Tuesday, 23 November 2010

Foreclosure crisis

For the readers who also follow the economy news, at some point you're going to hear about the "foreclosure crisis". I've been following this for a few months now.

If you want to understand it, a good place to start is here, with Mike Konczal's careful diagrams.

But the essence of all this is, that when it comes to rights over houses, which are pieces of land, it's no good just agreeing and handing over money; you have to actually do things. You have to actually do the things that the law says you have to do, in order to give somebody ownership of a house, so that if the loan secured on it isn't paid back, they can sell it.

The same applies to something called New York Trust Law. When you create a thing called a trust, so that it can own things, so that people can buy some sort of share in the income that comes from the things it owns, you have to actually do the things you are supposed to do and you agreed to do, in order to set it up.

If you don't, it's not that you have to fix the things you didn't quite do correctly. You can't fix them, and it's useless to try, because the trust never existed. It hasn't even evaporated: it was stillborn.

It's like computer programming. It's that strict, and the notion of 'a technicality' is utterly contentless. Getting the paperwork right is the heart of it; there are laws about how you do these things, which you have to obey, or the things don't happen. If you get it wrong, it's not just that someone can sue you: it's that it doesn't work. Lawsuits come later. Silly propaganda isn't going to help you. You don't own what you said you owned, you didn't sell what you said you sold, and it doesn't do what it says on the tin.

It doesn't sound so dramatic, unless you know there's trillions of dollars of this stuff. Who the hell even knows what a trillion is? [Be quiet, Ghost]. The recording devil of History's Greatest Foul-Ups will blench at the scale of this.

This is what the term was invented for:  EPIC FAIL.


ghost said...

Actually having just come back from Ireland I was going to email you about this anyway.

Possibly this question is too simplistic or just plain wrong, but:

Is all the money still in the system? ie it's still there it's just that now no-one's entirely sure who it actually belongs too?

Or has some genius come up with a way of actually destroying money in this process somehow?

msHedgehog said...

No. Essentially, it's been destroyed - put into a furnace. There are some people who've done extremely well out of it (google "William K Black" and "Control Fraud", and look out for his video explanations) - but essentially what this kind of thing does is destroy money.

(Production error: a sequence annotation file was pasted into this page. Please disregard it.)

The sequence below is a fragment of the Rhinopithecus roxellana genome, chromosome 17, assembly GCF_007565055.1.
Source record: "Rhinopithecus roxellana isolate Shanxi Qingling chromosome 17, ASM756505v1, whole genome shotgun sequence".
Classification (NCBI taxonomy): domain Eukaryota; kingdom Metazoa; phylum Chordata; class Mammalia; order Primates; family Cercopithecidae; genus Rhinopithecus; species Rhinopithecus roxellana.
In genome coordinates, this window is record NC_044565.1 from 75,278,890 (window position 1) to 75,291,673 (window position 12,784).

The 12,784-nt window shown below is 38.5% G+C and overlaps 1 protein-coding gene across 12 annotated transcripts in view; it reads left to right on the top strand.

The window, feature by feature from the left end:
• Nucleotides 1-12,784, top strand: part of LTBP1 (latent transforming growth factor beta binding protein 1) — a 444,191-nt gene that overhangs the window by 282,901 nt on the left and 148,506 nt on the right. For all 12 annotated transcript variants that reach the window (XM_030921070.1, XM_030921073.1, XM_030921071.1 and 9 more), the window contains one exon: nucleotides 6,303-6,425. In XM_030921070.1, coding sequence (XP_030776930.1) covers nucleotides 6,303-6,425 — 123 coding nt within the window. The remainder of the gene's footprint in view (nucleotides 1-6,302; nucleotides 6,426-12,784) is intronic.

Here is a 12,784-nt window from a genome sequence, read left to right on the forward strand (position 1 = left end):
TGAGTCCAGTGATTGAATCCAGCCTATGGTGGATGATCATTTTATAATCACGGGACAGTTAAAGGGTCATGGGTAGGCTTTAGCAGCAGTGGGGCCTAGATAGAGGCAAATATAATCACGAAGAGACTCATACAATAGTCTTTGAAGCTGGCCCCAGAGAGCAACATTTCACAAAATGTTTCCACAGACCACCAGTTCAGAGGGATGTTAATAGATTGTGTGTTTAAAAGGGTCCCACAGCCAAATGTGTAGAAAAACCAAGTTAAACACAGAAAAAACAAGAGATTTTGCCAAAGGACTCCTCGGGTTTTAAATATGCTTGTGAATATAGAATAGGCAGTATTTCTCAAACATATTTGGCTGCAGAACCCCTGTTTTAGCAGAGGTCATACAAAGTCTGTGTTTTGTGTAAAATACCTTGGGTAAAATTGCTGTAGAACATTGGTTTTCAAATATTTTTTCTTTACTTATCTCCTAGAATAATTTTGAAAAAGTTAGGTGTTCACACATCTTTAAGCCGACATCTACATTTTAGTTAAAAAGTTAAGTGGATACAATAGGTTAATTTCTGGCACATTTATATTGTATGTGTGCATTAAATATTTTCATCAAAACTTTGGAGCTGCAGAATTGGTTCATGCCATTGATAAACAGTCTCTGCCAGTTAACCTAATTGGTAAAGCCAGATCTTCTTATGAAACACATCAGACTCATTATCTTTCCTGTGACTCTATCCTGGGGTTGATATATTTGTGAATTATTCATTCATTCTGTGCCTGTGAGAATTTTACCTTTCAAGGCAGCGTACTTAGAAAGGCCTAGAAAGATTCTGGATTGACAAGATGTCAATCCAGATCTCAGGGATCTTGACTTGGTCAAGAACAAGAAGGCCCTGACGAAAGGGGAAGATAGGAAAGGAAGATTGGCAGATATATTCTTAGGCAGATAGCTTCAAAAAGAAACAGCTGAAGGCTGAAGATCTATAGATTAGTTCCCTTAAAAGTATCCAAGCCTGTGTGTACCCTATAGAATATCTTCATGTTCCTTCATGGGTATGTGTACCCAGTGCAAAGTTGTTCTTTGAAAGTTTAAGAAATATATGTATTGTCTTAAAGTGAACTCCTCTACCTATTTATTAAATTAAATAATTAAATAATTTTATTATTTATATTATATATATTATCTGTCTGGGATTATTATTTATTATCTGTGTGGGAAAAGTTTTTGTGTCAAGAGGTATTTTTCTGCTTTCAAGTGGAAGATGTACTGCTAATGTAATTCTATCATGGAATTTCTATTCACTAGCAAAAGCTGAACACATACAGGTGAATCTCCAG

ghost said...

Here's the bit I'm stuck on.

Say I buy a house from you for $1,000,000. I self-certify that I am an internationally renowned tango dancer with an annual income of $500,000 and the bank rather helpfully believes me. They give you the money. Let's say I am actually a penniless tango dancer and I default on the first mortgage payment. Let's also say that the house you sold me is completely worthless. The bank looses $1,000,000.

What I can't figure out is what happens to you? Surely you still have $1,000,000? Sure you could use it to buy a bigger house and loose it in the same process, but that should mean that someone else now has your money + whatever you borrowed from the bank?

msHedgehog said...

Most money isn't cash; it's created and destroyed all the time. That $$ is just something another bank owes me. If that bank is insolvent, which unfortunately is extremely likely when there's been a bubble and systemic failure on this sort of scale, it's basically gone.

LimerickTango said...

Ah "technically". As in "technical discussions" are not "negotiations" especially when held with the IMF.

ghost said...

@MsH - :Lightbulb: Ah, got that part now thanks.

I think the English and Irish Governments were basically successful in keeping their banks solvent - does that mean the money wasn't destroyed in those cases?

There is no bail-out package! ;o)

msHedgehog said...

No - they only succeeded in keeping them *liquid*. Sadly, the Irish banking system is insolvent, and that's why the Irish government will probably have to default in the end. Which is what happens if you are daft enough to guarantee the debt of someone who's (a) insolvent and (b) much, much bigger than you are.

The UK government is in a rather better position, not because its banking system is solvent, that seems vanishingly unlikely to me, but because it has its own currency, in which its own debts are denominated, and which can fall in value, dramatically reducing the real value of those debts. It hasn't quite issued such a drastic guarantee. And it also has all its debt on very long maturity so it has a lot of time to grow out of trouble (actually the only way out of this kind of trouble). Unfortunately it currently has a government that's financially totally clueless and pursuing the worst policy logically possible under these conditions, apparently calculated to cause the fastest and largest economic contraction it can. On the other hand, that may not last.

I summarise, obviously.

ghost said...

Thanks. Any idea what would happen if the Irish government dropped out of the Euro "rebooted" the pund? (ideally before they actually borrow large amounts of euros from the IMF)

msHedgehog said...

Check Paul Krugman on that one (NYTimes blog and various articles) - As far as I remember he reckons that's exactly what they should do. Basically because all the supposedly bad consequences of that will happen anyway or already have happened, and the upside makes it a much better idea than the alternatives. Also have a look at Yves Smith's blog today (same place as "Greece Not Ireland, Ireland not Portugal, Portugal not Spain, Belgium TBD").